ELAINE K. MURRAY & another 
DEPARTMENT OF CONSERVATION AND RECREATION.
Heard: April 5, 2016.
action commenced in the Land Court Department on September
19, 2011. The case was heard by Gordon H. Piper, J., on
motions for summary judgment.
Supreme Judicial Court on its own initiative transferred the
case from the Appeals Court.
A. Murray (Peter M. Schilling with him) for the plaintiffs.
Frances S. Cohen, Assistant Attorney General, for the
Present: Gants, C.J., Spina, Cordy, Botsford, Duffly, Lenk,
& Hines, JJ. 
plaintiffs appeal from a judgment of the Land Court
dismissing without prejudice their action to quiet title
under G. L. c. 240, §§ 6-10, for lack of subject
matter jurisdiction. The thrust of their action is that a
railroad easement formerly owned by the Pennsylvania Central
Transportation Co. (Penn Central) across portions of their
lands was abandoned when the United States Railway
Association (USRA), acting pursuant to the Regional Rail
Reorganization Act of 1973, devised a final system plan which
designated certain profitable rail lines that were to be
transferred from eight bankrupt regional rail carriers in the
northeast and the midwest regions of the country to the
Consolidated Rail Corporation (Conrail), but not the rail
line over the easement that encumbered their lands. The
plaintiffs contended that the railroad easement over their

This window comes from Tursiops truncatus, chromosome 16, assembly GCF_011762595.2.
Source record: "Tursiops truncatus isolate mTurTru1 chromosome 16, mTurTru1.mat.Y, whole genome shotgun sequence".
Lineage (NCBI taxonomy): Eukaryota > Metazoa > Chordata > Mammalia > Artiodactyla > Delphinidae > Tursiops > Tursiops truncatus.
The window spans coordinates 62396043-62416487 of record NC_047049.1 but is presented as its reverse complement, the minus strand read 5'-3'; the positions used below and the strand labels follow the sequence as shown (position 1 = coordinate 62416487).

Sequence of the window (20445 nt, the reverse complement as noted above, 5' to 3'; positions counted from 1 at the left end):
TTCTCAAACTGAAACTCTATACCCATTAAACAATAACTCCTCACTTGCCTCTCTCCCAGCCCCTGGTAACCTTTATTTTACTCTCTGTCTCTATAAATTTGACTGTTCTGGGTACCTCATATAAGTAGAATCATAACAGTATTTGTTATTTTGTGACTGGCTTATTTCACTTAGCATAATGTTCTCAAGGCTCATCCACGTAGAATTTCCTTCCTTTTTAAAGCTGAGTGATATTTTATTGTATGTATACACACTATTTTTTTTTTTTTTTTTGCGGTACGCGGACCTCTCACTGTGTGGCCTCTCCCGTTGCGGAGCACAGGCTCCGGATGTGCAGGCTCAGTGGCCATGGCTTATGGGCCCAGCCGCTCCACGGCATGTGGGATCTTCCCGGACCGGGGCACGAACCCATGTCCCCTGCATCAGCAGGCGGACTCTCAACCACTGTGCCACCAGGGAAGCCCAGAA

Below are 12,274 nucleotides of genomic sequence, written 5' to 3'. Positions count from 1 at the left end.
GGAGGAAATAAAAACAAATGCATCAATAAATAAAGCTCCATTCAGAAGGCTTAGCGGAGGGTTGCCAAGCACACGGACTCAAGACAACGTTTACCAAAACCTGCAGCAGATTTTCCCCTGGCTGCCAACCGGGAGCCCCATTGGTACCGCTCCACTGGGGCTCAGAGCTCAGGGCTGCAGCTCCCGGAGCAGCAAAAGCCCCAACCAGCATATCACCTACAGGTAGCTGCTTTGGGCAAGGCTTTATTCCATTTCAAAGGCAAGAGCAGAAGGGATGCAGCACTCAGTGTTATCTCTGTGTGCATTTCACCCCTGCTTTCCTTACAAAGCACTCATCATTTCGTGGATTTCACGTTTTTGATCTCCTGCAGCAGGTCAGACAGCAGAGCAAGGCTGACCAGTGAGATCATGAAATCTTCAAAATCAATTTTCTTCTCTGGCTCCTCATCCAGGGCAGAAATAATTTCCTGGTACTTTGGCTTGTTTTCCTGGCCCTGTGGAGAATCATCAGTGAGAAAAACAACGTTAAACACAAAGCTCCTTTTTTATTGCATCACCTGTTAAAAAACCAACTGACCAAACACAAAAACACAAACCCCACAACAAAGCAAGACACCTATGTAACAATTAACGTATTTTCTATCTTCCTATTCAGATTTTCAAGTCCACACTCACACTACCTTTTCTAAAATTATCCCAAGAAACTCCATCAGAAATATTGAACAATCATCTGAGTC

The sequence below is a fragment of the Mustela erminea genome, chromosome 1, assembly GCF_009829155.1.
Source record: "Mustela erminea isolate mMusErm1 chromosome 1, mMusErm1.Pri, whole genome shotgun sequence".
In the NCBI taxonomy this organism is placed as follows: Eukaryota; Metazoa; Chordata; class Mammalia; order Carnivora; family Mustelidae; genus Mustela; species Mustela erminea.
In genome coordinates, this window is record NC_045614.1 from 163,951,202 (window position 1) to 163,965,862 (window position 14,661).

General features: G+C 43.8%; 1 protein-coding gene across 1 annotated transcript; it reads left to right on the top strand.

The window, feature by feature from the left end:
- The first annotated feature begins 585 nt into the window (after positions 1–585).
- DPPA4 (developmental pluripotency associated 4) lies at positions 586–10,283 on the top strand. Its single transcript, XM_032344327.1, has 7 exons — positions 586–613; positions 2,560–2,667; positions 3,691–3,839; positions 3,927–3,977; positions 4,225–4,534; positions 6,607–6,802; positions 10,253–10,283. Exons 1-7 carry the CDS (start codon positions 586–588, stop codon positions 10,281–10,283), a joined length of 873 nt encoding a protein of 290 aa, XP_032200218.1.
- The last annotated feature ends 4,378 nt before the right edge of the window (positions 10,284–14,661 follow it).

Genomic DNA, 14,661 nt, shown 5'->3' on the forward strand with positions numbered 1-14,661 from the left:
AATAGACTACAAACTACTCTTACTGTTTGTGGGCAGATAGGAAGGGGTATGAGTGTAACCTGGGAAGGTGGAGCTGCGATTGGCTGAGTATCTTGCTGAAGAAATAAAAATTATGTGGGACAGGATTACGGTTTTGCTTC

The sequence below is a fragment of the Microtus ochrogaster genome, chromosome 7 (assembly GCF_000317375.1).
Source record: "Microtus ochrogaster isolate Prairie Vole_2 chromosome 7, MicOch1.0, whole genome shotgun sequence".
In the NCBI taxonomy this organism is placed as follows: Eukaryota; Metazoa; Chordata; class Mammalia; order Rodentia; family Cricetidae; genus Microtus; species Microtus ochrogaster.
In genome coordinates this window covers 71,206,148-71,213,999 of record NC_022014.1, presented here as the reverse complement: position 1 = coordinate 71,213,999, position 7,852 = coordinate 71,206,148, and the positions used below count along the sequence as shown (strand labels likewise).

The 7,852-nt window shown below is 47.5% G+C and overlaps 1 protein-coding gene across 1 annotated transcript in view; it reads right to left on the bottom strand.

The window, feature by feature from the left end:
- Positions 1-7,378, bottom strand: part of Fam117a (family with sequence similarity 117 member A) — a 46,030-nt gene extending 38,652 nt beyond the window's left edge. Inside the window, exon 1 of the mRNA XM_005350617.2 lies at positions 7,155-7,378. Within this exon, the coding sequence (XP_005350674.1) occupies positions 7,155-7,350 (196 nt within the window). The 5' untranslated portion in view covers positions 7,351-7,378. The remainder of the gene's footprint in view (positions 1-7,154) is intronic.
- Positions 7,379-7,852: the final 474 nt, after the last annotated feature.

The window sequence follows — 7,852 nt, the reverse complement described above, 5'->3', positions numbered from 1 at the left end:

lands was abandoned by virtue of its nondesignation for
transfer to Conrail in the final system plan. The judge in
the Land Court disagreed and concluded that a certificate of
abandonment from the Federal Surface Transportation Board
(STB) was necessary before a State court could exercise
jurisdiction to determine State law claims regarding
easements, and that STB's jurisdiction was both exclusive
and primary. The plaintiffs appealed, and we transferred the
case to this court on our own motion. We affirm the judgment
of the Land Court.
following facts are undisputed. Boston and Worcester Railroad
(B&W) was created in 1831. In 1847 it filed a "Plan
of Location of the Newton Railroad" with the Middlesex
County commissioners. The easement over the plaintiffs'
properties appears as part of the proposed railroad line
depicted on the 1847 plan of location. The relevant part of
the line was known as the Newton Lower Falls Branch (branch